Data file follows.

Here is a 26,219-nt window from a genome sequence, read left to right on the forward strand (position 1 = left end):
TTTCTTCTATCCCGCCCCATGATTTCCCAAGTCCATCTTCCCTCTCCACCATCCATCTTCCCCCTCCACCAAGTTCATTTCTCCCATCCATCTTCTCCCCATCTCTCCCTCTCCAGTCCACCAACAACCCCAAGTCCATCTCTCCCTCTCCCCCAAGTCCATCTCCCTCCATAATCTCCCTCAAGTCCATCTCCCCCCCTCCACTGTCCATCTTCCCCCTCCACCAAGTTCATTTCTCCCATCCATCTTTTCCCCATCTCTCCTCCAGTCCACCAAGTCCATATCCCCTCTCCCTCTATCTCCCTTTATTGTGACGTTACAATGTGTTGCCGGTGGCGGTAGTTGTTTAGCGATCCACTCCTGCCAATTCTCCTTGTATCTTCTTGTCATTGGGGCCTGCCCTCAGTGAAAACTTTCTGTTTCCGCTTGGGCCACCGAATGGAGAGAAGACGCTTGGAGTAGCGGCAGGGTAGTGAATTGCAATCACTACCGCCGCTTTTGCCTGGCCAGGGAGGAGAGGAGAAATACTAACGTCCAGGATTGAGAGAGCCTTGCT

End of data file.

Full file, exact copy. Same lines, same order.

Here is a 26,219-nt window from a genome sequence, read left to right on the forward strand (position 1 = left end):
TTTCTTCTATCCCGCCCCATGATTTCCCAAGTCCATCTTCCCTCTCCACCATCCATCTTCCCCCTCCACCAAGTTCATTTCTCCCATCCATCTTCTCCCCATCTCTCCCTCTCCAGTCCACCAACAACCCCAAGTCCATCTCTCCCTCTCCCCCAAGTCCATCTCCCTCCATAATCTCCCTCAAGTCCATCTCCCCCCCTCCACTGTCCATCTTCCCCCTCCACCAAGTTCATTTCTCCCATCCATCTTTTCCCCATCTCTCCTCCAGTCCACCAAGTCCATATCCCCTCTCCCTCTATCTCCCTTTATTGTGACGTTACAATGTGTTGCCGGTGGCGGTAGTTGTTTAGCGATCCACTCCTGCCAATTCTCCTTGTATCTTCTTGTCATTGGGGCCTGCCCTCAGTGAAAACTTTCTGTTTCCGCTTGGGCCACCGAATGGAGAGAAGACGCTTGGAGTAGCGGCAGGGTAGTGAATTGCAATCACTACCGCCGCTTTTGCCTGGCCAGGGAGGAGAGGAGAAATACTAACGTCCAGGATTGAGAGAGCCTTGCT